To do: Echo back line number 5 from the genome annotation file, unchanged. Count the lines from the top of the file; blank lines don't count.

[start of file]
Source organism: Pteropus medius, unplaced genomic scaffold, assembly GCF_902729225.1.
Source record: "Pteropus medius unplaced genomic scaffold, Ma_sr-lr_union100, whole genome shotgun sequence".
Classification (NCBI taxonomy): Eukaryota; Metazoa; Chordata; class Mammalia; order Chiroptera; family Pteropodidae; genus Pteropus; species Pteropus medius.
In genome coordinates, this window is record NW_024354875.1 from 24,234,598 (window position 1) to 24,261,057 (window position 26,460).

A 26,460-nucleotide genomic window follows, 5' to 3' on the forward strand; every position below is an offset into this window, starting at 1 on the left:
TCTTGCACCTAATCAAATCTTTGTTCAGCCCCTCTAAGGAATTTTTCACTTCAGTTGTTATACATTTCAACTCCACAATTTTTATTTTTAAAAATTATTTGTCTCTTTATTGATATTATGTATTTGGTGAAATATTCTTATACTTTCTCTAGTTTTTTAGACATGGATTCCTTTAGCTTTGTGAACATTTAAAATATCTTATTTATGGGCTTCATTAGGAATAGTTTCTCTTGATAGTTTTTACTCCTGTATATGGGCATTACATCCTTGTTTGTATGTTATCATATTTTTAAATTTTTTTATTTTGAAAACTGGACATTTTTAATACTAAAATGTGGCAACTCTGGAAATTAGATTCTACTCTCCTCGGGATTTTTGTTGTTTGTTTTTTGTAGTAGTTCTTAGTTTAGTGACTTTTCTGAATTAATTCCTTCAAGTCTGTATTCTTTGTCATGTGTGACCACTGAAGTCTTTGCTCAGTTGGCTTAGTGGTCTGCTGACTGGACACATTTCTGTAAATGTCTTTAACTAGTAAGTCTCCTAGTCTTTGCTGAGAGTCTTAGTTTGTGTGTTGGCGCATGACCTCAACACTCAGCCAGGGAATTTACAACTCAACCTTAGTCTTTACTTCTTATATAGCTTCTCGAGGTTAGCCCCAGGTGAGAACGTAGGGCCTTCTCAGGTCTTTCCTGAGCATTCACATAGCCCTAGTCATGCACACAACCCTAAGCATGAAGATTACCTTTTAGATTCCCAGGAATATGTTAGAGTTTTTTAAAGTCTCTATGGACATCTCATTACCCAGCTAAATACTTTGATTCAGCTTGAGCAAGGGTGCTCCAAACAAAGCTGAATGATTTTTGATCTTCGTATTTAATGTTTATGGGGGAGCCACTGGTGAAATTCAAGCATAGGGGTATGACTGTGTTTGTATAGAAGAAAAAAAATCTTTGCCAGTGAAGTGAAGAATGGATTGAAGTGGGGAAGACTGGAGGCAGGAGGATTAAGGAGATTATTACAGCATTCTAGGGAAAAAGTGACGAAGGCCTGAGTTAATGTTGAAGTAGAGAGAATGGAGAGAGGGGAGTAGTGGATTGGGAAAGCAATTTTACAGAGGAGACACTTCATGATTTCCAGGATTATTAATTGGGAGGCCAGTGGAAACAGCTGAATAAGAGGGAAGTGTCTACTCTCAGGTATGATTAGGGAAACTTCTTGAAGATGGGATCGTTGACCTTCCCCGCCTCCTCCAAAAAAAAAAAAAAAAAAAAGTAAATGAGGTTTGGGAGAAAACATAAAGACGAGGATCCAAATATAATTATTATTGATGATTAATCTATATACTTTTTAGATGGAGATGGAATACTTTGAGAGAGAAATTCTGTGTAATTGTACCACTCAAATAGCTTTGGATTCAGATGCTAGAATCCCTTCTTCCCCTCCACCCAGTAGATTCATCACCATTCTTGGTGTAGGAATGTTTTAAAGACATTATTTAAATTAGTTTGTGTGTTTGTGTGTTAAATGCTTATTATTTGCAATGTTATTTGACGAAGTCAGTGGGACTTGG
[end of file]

A 26,460-nucleotide genomic window follows, 5' to 3' on the forward strand; every position below is an offset into this window, starting at 1 on the left: